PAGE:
Serbia and Jadar lithium mines will the project resume, News
Serbia has gained attention in recent years for its potential lithium resources and the development of lithium projects. Lithium is a key element used in the production of batteries for electric vehicles (EVs) and energy storage systems, making it a valuable resource in the global transition towards cleaner energy.
One of the most prominent lithium projects in Serbia is the Jadar lithium project, located in the western part of the country. The Jadar deposit is estimated to be one of the largest lithium deposits in the world, with significant amounts of lithium, borates, and jadarite—a mineral unique to the region. The project is being developed by Rio Tinto, a multinational mining company, and it has the potential to significantly contribute to Serbia’s lithium production.
Apart from the Jadar project, there are other lithium exploration activities taking place in Serbia. Several companies have been granted exploration licenses to explore and evaluate potential lithium deposits in different regions of the country. These exploration efforts are aimed at discovering new lithium resources and expanding Serbia’s lithium industry.
It’s worth noting that lithium projects often face environmental and social considerations. Stakeholder engagement, environmental impact assessments, and sustainable mining practices are crucial elements that need to be addressed to ensure responsible development of these projects.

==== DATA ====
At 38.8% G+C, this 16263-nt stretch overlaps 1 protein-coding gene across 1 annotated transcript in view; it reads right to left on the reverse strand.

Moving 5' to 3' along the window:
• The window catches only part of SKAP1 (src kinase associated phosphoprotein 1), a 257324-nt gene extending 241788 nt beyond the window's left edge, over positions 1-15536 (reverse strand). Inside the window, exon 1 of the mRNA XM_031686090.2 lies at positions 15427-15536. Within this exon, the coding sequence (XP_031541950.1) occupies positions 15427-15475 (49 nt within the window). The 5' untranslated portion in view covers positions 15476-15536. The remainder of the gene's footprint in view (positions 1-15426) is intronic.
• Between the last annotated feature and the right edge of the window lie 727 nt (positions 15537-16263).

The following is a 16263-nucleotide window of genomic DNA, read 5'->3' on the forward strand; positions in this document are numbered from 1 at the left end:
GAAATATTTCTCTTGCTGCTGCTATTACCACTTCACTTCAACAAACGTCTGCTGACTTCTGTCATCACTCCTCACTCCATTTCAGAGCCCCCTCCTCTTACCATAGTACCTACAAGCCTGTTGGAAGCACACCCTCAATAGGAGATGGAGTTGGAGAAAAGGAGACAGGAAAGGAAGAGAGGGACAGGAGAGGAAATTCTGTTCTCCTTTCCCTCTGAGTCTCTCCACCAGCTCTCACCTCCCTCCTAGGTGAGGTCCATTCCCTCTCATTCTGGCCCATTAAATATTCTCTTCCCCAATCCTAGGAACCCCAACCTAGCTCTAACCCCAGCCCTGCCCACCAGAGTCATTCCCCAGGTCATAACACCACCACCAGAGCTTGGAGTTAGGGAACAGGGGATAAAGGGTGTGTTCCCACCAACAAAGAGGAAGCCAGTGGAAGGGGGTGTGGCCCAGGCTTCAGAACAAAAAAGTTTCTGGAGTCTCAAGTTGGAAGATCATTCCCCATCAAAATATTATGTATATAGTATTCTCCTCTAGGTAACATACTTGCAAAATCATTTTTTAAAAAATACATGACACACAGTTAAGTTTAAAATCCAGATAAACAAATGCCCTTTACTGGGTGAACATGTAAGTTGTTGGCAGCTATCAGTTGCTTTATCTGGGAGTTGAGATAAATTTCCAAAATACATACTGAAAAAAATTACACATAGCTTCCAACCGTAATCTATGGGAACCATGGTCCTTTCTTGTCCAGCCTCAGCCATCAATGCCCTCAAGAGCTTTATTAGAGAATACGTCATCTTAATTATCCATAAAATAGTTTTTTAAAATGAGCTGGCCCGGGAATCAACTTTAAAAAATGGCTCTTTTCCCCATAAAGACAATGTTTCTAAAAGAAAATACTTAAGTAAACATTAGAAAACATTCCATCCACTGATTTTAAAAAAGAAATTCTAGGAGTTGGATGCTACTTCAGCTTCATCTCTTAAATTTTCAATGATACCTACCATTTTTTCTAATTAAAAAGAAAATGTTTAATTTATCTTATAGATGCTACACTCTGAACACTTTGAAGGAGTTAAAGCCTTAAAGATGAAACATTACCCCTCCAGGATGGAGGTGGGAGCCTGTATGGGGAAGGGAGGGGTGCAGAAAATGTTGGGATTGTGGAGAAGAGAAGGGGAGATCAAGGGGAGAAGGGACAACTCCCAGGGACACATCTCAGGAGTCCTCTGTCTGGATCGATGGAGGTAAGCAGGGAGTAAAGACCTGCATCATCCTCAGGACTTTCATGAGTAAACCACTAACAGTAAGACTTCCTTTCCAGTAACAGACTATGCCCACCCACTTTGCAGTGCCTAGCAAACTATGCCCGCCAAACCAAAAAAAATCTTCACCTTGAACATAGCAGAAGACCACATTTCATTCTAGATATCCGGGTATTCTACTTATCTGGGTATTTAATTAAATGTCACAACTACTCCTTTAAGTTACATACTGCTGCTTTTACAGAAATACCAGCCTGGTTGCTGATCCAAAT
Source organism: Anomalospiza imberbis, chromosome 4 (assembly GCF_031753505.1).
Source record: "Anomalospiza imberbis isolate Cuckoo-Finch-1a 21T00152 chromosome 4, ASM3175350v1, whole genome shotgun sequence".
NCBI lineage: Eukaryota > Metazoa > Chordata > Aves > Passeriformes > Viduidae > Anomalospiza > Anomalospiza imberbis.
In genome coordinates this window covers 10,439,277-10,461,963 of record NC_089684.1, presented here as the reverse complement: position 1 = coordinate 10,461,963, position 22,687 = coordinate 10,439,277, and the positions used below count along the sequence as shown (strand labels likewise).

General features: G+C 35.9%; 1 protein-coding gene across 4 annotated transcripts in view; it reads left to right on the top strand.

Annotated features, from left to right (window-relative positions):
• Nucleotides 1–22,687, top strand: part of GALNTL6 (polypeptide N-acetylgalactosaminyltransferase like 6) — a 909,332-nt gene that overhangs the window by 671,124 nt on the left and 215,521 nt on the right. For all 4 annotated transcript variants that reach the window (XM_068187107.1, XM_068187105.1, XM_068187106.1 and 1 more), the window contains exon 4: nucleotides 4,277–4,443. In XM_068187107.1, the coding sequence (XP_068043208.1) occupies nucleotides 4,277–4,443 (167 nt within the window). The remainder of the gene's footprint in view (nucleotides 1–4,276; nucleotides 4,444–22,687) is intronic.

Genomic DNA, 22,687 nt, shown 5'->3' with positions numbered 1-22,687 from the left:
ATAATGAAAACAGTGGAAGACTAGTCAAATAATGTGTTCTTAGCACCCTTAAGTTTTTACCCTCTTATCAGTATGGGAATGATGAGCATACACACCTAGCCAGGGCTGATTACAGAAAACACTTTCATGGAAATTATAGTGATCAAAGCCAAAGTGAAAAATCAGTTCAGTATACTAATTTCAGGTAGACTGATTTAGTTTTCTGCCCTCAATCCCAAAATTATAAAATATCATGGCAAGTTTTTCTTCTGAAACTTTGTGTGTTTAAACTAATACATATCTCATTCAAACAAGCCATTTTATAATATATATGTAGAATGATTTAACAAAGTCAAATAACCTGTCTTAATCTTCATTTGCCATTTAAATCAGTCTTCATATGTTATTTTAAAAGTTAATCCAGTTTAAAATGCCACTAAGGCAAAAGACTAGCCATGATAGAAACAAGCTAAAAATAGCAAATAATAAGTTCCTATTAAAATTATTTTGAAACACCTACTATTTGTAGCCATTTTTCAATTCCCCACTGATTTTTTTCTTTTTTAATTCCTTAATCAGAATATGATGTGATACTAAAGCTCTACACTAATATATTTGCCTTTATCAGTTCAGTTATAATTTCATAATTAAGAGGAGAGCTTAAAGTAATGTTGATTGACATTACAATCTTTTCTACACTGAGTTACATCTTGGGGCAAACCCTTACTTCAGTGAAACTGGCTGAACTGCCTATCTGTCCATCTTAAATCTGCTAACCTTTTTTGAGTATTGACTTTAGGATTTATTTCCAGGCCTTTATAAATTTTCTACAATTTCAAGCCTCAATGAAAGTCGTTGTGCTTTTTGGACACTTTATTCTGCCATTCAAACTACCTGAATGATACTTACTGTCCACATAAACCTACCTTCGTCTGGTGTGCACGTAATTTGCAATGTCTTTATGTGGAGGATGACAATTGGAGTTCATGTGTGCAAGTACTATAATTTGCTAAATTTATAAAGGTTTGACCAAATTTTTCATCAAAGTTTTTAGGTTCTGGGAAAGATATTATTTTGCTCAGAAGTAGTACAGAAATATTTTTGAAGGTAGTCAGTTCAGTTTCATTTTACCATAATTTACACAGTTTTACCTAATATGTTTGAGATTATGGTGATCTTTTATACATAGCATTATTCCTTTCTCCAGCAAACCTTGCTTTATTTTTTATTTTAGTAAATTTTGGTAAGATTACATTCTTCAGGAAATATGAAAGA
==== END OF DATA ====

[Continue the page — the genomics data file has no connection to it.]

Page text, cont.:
The Lithium extraction industry
The lithium industry worldwide has undergone significant growth and transformation due to the increasing demand for lithium-ion batteries in various sectors. The primary driver of this demand is the rise of electric vehicles (EVs) as governments and consumers seek cleaner energy alternatives. Lithium-ion batteries are crucial for EVs, leading to a surge in lithium demand.
The EV market has experienced remarkable growth too, with countries and automakers committing to phasing out internal combustion engine vehicles. This has further fuelled the demand for lithium. Additionally, the energy storage sector, both at the grid level and for residential and commercial use, has contributed to the industry’s expansion.